We wondered if there might have been any Lenovo hardware components installed on the Surface so we checked the Device Manager, and we could not find a single device that seemed to indicate the presence of any Lenovo hardware. (Later, we even took it back to the Microsoft Store, and their skilled tech personnel confirmed the same finding i.e. no Lenovo hardware on it.)
Specifically, as you can see below, we again checked the Device Manager, this time to see if it might indicate the presence of any Lenovo HID, such as a Lenovo Optical Mouse, and as you can see in the snapshot below, the only two Mice and other pointing devices installed on the system were from Microsoft - i.e. no Lenovo mouse presence indicated by Device Manager -
Next, we performed a keyword search of the Registry, and came across a suspicious Driver Package, as seen below -
It seemed suspicious to us because as can be seen in the snapshot above, all of the other legitimate driver package keys in the Registry had (as they should) three child sub-keys i.e. Configurations, Descriptors and Strings, but this specific one only had one subkey titled Properties, and when we tried to open it, we received an Access Denied message!
As you can see above, it seemed to indicate that the provider was Lenovo and that the INF file name was phidmou.inf, and the OEM path was "C:\Windows\SoftwareDistribution\Download\Install", so we looked at the file system but this path didn't seem to exist on the file-system. So we performed a simple file-system search "dir /s phidmou.*" and as seen in the snapshot below, we found one instance of such a file, located in C:\Windows\System32\DriverStore\FileRepository\.
Here's that exact location on the file-system, and as evidenced by the Created date and time for that folder, one can see that this folder (and thus all of its contents), were created on April 01, 2018 at around 1:50 am, which is just around the time the Windows Update log too confirmed that it had installed the Lenovo Driver -
When we opened that location, we found thirteen items, including six drivers -
Next, we checked the Digital Signature on one of the drivers, PELMOUSE.SYS, and we found that it was signed using a self-signed test Windows Driver certificate, i.e. the .sys files were SELF-SIGNED by a WDKTestCert and their digital signatures were NOT OK, in that they terminated in a root certificate that is not trusted by the trust provider -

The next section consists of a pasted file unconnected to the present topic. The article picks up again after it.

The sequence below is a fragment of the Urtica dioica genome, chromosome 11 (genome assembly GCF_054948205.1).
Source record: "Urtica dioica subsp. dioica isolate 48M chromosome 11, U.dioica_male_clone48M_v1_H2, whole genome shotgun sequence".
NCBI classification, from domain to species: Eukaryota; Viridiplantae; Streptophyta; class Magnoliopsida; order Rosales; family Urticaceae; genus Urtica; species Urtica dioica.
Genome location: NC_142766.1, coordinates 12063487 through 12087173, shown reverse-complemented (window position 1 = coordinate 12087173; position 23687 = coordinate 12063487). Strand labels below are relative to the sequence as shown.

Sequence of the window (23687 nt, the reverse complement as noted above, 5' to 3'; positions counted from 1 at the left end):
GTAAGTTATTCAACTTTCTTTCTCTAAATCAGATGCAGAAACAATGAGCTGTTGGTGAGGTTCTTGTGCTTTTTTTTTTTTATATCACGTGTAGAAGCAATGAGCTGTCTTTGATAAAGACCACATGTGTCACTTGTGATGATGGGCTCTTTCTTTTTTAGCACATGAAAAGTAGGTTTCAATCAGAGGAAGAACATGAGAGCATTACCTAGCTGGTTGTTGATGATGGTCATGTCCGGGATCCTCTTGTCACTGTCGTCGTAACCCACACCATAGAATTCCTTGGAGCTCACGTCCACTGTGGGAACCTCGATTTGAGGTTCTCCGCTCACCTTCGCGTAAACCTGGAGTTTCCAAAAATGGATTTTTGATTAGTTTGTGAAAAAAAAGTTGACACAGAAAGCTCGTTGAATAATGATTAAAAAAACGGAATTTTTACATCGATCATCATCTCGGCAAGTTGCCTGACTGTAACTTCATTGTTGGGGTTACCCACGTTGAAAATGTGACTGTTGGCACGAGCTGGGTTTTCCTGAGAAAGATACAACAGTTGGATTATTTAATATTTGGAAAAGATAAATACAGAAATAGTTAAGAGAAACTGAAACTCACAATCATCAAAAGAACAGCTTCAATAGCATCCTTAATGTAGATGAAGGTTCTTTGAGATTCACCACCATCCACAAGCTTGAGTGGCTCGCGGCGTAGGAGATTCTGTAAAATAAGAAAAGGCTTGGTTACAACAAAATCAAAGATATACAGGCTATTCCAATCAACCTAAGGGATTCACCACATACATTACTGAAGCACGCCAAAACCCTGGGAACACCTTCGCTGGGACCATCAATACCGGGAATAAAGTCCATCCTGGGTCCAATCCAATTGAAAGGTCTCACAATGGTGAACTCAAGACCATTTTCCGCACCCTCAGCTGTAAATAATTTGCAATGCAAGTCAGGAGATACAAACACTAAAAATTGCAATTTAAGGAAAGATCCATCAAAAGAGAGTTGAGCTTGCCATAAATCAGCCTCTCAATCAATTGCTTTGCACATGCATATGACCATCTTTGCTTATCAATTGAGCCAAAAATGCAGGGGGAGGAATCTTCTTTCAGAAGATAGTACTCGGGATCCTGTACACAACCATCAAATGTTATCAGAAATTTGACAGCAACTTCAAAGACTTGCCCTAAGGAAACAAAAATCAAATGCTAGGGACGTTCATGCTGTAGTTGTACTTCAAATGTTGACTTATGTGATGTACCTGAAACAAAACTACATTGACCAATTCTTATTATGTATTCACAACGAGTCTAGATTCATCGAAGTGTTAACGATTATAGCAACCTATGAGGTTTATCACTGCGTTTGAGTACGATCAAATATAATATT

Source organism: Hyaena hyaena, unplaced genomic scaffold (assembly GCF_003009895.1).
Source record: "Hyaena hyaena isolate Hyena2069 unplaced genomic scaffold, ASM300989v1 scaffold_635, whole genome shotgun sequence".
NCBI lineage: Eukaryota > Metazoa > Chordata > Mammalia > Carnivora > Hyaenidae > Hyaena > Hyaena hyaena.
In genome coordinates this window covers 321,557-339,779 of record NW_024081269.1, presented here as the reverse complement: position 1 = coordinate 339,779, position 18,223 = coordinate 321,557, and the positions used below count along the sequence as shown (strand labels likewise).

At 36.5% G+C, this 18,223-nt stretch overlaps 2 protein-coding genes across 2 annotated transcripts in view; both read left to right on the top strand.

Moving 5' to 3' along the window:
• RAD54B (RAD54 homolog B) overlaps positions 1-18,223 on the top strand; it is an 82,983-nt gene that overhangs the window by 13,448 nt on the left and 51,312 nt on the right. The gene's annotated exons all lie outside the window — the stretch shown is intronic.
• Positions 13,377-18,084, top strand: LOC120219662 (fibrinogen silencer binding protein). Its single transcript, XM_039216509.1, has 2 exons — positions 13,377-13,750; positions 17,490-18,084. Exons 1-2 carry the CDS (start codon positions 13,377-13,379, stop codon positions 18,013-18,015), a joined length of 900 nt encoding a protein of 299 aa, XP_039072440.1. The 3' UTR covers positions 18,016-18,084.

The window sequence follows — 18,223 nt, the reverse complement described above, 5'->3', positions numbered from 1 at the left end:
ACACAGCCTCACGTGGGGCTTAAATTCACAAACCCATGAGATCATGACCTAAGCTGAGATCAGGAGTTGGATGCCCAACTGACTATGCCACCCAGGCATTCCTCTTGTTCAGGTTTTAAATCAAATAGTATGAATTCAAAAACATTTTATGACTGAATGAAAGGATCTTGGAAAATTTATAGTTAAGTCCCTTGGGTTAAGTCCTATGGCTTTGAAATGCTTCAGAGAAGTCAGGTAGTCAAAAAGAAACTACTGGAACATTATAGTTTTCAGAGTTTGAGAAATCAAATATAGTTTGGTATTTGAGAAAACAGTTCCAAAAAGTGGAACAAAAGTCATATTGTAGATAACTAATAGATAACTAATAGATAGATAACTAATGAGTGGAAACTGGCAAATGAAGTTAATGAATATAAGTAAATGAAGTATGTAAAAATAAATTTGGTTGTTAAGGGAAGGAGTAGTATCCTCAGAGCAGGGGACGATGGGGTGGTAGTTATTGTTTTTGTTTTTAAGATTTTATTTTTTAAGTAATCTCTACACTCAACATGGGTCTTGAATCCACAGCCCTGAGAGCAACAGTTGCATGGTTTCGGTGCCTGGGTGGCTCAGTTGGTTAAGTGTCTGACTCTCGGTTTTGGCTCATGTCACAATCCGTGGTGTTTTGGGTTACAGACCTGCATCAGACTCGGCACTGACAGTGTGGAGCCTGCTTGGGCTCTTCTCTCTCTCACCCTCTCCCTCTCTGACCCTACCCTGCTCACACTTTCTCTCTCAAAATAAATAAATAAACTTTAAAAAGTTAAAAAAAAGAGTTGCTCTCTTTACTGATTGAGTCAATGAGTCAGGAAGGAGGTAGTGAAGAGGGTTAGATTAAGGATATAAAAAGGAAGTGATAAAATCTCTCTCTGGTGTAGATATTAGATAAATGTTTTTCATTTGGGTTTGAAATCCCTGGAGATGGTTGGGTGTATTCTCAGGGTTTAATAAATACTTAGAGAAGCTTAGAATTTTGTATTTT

Finally, when we clicked on the View Certificate button, as can be seen below, we could see that this driver was in fact merely signed by a test certificate, which is only supposed to be used for testing purposes during the creation and development of Kernel-mode drivers. Quoting from Microsoft's documentation on Driver Testing "However, eventually it will become necessary to test-sign your driver during its development, and ultimately release-sign your driver before publishing it to users." -
Clearly, the certificate seen above is NOT one that is intended to be used for release signing, yet, here we have a Kernel-mode driver downloaded by Windows Update and installed on a brand new Microsoft surface, and all its signed by is a test certificate, and who knows who wrote this driver!
Again, per Microsoft's guidelines on driver signing, which can also be found here, "After completing test signing and verifying that the driver is ready for release, the driver package has to be release signed", and AFAIK, release signing not only requires the signer to obtain and use a code-signing certificate from a code-signing CA, it also requires a cross cert issued by Microsoft.
If that is indeed the case, then a Kernel-mode driver that is not signed with a valid code-signing certificate, and one whose digital signature does not contain Microsoft's cross cert, should not even be accepted into the Windows Update catalog.
It is thus hard to believe that a Windows Kernel-Mode Driver that is merely self-signed using a test certificate would even make it into the Windows Update catalog, and further it seems that in this case, not only did it make it in, it was downloaded, and in fact successfully installed onto a system, which clearly seems highly suspicious, and is fact alarming and deeply-concerning!
How could this be? How could Windows Update (a trusted system process of the operating system), which we all (have no choice but to) trust (and have to do so blindly and completely) have itself installed an untrusted self-signed Lenovo driver (i.e. code running in Kernel-Mode) on a Microsoft Surface device?
Frankly, since this piece of software was signed using a self-signed test cert, who's to say this was even a real Lenovo driver? It could very well be some malicious code purporting to be a Lenovo driver. Or, there is also the remote possibility that it could be a legitimate Lenovo driver, that is self-signed, but if that is the case, its installation should not have been allowed to succeed.
To us, this is unacceptable, alarming and deeply concerning, and here's why.
We just had, on a device we consider trustworthy (, and could possibly have engaged in business on,) procured from a vendor we consider trustworthy (considering that the entire world's cyber security ultimately depends on them), an unknown, unsigned piece of software of Chinese origin that is now running in Kernel-mode, installed on the device, by this device's vendor's (i.e. Microsoft's) own product (Windows operating system's) update program!